Don’t Call Me Crazy: 5 Letters and the Marks They Leave

TW: Abuse

“I’m sorry you have to work with crazy”.

A direct quote, from an ex-boyfriend who hated me to my debate partner.  He could have chosen any adjective in the world to describe me.  He picked crazy.

Was I crazy?  No.  Was it strategic to call me that?  Of course.  Because in a society that allegedly values rationality-~-an attribute that we conflate with masculinity only because we teach boys to detach themselves from their feelings such that many lack full emotional literacy in their grown lives-~-there’s nothing worse than being considered irrational, nonsensical, not worth listening to.  We use the word crazy all the time: as a teammate pointed out, calling someone crazy is the easiest way to delegitimize them.   And that, of course, is exactly the problem.  (Half the problem, the other half being that the use of the word “crazy” stigmatizes people with actual mental illnesses, which is a widespread issue.)

I wrote about the use of the word crazy and its role in gaslighting a couple of years ago, and mentioned it in a post about the language of delegitimization, but a recent op-ed made me want to revisit the subject.

The author of the op-ed, Harris O’Malley, points out that “‘Crazy’ is one of the five deadly words guys use to shame women into compliance. The others: Fat. Ugly. Slutty. Bitchy. They sum up the supposedly worst things a woman can be.”  I think he phrases it accurately, that men (and sometimes women, too) shame women into compliance by attacking them with the labels they/we are taught to fear the most.  Fat and ugly we fear because we are told that our value as people is tied into our attractiveness, to how men see us.  Slutty we fear (though perhaps less and less so?  Only time will really tell) because female sexuality is a difficult thing to navigate, with social consequences for failure.  Bitchy we fear because we’re taught that we should be soft, that being bitchy is being mean, that it’s unbecoming, that people won’t like us.

But crazy is the one that’s used the most often and again, I think O’Malley hits the nail on the head when he writes that “As soon as the “crazy” card is in play, women are put on the defensive. It derails the discussion from what she’s saying to how she’s saying it. We insist that someone can’t be emotional and rational at the same time, so she has to prove that she’s not being irrational. Anything she says to the contrary can just be used as evidence against her.”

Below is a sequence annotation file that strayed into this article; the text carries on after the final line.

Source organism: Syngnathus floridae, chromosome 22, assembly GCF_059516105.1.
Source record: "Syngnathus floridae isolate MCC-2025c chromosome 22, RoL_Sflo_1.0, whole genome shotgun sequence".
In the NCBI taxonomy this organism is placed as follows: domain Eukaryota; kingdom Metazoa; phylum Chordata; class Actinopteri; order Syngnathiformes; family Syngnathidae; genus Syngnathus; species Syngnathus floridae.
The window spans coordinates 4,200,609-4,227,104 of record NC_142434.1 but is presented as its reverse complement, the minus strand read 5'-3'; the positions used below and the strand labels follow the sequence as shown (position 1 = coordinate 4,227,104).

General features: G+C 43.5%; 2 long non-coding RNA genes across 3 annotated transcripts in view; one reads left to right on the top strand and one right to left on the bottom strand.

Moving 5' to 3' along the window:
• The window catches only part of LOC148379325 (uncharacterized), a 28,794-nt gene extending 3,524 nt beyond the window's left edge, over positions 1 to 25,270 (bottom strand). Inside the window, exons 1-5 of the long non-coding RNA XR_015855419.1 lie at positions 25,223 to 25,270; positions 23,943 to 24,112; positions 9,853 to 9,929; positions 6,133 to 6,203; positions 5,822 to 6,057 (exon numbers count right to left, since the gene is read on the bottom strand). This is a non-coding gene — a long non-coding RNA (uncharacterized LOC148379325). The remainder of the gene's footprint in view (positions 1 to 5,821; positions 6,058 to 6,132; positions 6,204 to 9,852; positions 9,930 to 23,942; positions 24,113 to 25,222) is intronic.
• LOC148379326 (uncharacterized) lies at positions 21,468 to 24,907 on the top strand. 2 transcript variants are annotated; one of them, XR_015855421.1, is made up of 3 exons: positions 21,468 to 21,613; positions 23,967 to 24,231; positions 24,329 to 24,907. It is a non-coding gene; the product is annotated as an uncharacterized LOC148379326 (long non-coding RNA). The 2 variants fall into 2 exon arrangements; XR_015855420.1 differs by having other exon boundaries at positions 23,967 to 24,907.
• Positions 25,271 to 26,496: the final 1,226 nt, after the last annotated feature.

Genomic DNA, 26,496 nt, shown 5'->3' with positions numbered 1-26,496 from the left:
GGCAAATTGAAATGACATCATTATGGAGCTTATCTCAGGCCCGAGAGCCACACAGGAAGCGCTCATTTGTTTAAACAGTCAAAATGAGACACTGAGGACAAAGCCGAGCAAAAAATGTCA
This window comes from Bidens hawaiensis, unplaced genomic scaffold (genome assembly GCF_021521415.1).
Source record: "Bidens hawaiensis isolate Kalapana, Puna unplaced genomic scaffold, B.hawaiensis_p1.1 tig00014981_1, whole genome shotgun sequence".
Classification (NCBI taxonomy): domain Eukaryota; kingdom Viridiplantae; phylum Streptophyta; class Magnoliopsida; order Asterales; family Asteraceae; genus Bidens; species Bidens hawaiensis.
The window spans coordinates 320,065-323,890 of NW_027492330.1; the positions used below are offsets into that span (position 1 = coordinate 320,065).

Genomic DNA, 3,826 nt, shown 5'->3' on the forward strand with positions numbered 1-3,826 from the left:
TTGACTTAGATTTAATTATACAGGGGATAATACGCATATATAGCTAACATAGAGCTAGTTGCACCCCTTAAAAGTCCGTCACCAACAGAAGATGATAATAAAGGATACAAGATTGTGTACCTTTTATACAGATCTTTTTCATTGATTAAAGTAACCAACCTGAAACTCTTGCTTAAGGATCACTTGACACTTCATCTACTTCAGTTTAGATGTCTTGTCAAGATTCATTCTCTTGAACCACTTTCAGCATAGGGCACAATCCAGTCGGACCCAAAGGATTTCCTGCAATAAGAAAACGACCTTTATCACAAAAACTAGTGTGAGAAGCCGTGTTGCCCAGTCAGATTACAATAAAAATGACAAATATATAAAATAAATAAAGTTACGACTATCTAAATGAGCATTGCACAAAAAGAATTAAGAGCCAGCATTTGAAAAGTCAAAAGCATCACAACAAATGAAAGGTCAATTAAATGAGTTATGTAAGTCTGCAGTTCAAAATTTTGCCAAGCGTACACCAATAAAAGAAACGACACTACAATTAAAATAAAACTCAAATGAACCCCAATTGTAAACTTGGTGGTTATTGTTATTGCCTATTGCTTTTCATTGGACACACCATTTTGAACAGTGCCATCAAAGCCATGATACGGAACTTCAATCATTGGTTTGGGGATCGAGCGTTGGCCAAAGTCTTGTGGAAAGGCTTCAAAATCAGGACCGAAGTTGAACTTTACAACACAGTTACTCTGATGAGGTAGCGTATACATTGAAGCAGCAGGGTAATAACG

He’s right.  “Crazy” forces women to defend the fact that what they’re saying is, in fact, reasonable.  The fact that we refuse to accept that someone can be upset, and for good reason, or angry, and for good reason, is immensely problematic.  Of course there are good reasons to be upset, and they’re worth discussing.  But as soon as people are forced to defend their rationality, the point becomes almost moot.  The person is already not listening, not dealing with the issue, acting like its absurd, acting like the person is absurd.

O’Malley points out that this is, as previously mentioned, a form of gaslighting, a way to make people second-guess their emotions and come to rely on another person as an emotional barometer.  He rightly brings up the fact that this is, in fact, a common tactic used by abusers, and it’s this point, more than anything, that makes me want to discuss this issue further.  Emotional abuse is, as previously mentioned, one of the harder forms of abuse to spot, because it doesn’t leave visible marks.  It does, however, leave real emotional damage, and the use of gaslighting-~-the use of words like crazy-~-is a part of it.

One of the most significant issues, in this writer’s mind, with the way that “crazy” is used to delegitimize women’s emotions, is this: it doesn’t only make the woman question the validity of her own experiences, it makes others question their validity as well.  When an abusive individual uses this kind of emotional manipulation, the abused person may have trouble recognizing that it is not their fault, that their partner is at fault, or that they are being hurt.  When the abusive person also writes off any fights, or anything else that friends might hear about, as the abused person being “crazy”, they allow-~-really, invite-~-their social group to dismiss the abused person’s experiences as well.  And because people are all too willing to accept “crazy” as a reason, there’s a real chance of this working…which leaves the abused person in a position where they struggle to trust their own assessment of the situation, and others have ceased to take it seriously.  It allows the perpetuation of abuse in situations where it might otherwise have been disrupted.

I certainly wouldn’t say I’m crazy.  I’d say that during the time of my breakup/abuse, I was emotional.  I was confused.  I’d say that I had trouble coping, because I was having trouble recognizing what was really going on with me.  That’s the end result of gaslighting, where the person can no longer tell whether or not their understanding is legitimate, and tries to get a sense of whether they are right by going off of the behavior of others.  At the end of the day, I had to waste time digging through different sides of the story to figure out the truth, and had to waste time defending my ultimate understanding and feelings about the situation as reasonable, because that’s the power of the word “crazy”.  And that’s exactly why we need to stop using it.

If you are concerned about your safety, or think you might be in an abusive relationship, you can reach the National Domestic Violence Hotline at http://www.thehotline.org/ or  1-800-799-7233 .  Remember, abuse is never the survivor’s fault.

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~ by Randi Saunders on July 12, 2014.

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